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Lagos In Context

Part 1 Dissertation 2002
James Perry
University of Sydney Sydney Australia
The city can longer be defined with a single compelling solution, but rather as an instantaneous by-product of the rapidly growing population of the 21st century. The most infected by this phenomenon are the inept cities of urban Africa.

This thesis explores the city of Lagos in Nigeria as an acute manifestation and representation of the broader African context that has fabricated a highly sophisticated system of operations, which have transformed and regenerated a new African urban typology.

This thesis investigates the effect of the physical context on these various systems of operation and the outcome of a very unstable but highly efficient ‘artificial’ context that has served to define the new urban typology of Lagos.

This study explores the impact and the manifestation of this local context at different levels of hierarchy and scale and the growing interest and interaction in the global market. This interaction in global market is fervently pursued as a technique to constantly inform and regenerate the local market. Lagos uses the global market as a means of sourcing cheap alternatives that can then be recycled and resold in the local market. In this manner, it is not a case of globalization being inserted into a local context but rather the local that has adapted to feed off the global.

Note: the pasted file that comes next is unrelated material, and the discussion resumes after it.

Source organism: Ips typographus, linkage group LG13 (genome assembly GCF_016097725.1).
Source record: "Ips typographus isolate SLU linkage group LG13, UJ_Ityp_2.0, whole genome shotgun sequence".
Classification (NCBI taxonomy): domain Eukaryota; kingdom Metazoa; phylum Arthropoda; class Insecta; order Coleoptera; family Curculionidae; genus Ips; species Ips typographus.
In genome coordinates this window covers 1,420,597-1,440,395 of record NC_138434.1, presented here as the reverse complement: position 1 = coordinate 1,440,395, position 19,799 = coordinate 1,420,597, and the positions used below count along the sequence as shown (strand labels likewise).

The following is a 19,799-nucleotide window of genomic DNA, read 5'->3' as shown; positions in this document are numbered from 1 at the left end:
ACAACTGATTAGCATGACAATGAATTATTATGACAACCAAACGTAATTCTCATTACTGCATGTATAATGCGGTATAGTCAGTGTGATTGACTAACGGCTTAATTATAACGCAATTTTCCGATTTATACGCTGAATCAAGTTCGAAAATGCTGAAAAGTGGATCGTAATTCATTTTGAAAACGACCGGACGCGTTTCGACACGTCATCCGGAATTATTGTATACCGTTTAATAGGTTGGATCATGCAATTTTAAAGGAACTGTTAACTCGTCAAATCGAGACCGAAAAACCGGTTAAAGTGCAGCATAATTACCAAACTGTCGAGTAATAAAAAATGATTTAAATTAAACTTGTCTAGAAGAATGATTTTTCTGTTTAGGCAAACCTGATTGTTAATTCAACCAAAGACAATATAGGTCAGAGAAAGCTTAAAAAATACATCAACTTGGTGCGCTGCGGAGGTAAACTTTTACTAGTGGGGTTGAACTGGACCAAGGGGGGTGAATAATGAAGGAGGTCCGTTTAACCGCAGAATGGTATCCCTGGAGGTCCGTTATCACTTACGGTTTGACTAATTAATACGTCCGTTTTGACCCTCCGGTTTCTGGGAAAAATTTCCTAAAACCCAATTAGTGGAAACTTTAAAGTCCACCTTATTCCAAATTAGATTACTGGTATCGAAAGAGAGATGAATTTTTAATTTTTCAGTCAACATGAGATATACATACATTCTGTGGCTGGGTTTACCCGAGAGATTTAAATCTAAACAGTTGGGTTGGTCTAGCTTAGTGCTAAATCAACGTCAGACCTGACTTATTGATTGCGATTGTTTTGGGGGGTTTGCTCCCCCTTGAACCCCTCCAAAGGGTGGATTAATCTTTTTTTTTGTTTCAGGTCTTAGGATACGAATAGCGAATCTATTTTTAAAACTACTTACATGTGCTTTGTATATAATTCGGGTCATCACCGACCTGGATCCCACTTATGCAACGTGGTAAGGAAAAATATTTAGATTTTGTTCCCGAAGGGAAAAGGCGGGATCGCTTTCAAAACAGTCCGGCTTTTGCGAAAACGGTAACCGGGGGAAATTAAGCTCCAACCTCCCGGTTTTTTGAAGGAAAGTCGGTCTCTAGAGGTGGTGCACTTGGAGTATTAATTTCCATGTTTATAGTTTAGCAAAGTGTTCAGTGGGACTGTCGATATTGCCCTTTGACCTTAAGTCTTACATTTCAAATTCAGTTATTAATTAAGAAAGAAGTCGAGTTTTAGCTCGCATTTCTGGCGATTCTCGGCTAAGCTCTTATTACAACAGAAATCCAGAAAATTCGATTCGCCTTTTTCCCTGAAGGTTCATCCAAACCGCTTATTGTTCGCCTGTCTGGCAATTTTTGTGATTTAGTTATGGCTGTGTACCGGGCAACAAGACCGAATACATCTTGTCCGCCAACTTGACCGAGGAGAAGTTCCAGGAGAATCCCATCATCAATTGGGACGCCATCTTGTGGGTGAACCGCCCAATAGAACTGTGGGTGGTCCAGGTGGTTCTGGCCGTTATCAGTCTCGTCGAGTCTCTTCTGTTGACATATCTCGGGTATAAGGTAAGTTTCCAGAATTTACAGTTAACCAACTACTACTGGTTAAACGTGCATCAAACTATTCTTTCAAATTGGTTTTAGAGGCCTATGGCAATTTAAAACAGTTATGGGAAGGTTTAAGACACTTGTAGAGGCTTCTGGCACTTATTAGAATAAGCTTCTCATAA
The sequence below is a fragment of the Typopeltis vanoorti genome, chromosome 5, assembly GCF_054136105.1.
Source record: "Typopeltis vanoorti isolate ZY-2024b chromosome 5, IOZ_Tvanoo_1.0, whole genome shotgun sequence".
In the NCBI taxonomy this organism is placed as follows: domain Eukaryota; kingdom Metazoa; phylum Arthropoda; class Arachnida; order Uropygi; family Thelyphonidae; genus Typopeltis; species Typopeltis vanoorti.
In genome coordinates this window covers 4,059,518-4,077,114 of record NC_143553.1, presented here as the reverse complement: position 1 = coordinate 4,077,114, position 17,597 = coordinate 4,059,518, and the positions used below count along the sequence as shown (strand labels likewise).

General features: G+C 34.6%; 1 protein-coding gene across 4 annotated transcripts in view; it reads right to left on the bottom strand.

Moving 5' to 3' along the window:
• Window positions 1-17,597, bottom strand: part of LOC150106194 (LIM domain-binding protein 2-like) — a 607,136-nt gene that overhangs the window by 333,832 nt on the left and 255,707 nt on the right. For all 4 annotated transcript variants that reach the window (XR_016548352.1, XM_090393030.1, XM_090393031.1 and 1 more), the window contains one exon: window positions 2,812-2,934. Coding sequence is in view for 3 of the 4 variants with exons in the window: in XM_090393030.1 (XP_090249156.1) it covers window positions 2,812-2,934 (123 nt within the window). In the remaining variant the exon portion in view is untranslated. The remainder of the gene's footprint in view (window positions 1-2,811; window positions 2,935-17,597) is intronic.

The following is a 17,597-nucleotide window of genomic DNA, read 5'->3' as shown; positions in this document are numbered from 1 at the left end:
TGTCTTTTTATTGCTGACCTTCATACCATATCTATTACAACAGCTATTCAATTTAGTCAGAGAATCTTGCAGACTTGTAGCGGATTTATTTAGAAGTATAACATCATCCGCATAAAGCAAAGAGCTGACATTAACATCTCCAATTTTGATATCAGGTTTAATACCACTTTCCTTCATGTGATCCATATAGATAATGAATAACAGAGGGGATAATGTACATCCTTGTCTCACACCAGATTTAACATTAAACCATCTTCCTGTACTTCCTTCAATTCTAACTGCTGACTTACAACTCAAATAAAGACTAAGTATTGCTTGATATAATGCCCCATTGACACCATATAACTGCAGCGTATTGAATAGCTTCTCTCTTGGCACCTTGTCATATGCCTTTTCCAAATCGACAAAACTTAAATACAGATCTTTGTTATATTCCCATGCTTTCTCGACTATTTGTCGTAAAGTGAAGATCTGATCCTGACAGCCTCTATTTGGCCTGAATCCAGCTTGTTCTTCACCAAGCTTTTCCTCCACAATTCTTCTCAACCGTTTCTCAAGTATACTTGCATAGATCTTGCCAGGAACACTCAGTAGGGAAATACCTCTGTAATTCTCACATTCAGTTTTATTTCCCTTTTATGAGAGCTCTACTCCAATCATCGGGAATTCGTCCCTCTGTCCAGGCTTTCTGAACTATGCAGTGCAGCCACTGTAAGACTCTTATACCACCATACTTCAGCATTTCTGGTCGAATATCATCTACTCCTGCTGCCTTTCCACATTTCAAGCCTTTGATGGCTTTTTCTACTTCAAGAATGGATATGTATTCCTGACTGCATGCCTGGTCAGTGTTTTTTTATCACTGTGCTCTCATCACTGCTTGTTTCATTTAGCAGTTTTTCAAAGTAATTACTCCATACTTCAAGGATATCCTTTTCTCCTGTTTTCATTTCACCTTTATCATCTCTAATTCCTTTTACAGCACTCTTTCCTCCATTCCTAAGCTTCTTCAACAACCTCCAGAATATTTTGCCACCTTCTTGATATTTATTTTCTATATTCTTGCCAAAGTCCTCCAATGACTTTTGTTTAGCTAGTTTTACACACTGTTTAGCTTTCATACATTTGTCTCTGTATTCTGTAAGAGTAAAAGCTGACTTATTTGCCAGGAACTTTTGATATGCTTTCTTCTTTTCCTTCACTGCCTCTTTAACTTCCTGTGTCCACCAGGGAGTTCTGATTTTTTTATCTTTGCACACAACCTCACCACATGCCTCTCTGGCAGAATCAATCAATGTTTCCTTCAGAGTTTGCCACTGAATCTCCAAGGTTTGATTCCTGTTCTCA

The overlap of these two conditions creates a new ‘hyper-local’ context, where this context becomes an independent functioning entity. This emphasises that it is the local context that becomes the most compelling and original
defining aspect of Lagos.

This study examines the notion that Lagos is not only the product of the interface between context and process but is also subjected to the overlap of a reinterpreted ‘alternative’ modernity onto the remnants of a decaying colonialism.

This has generated a unique condition of instability and uncertainty that constantly reinvents itself as a consequence of the effects of the local and global context.

James Perry

2002
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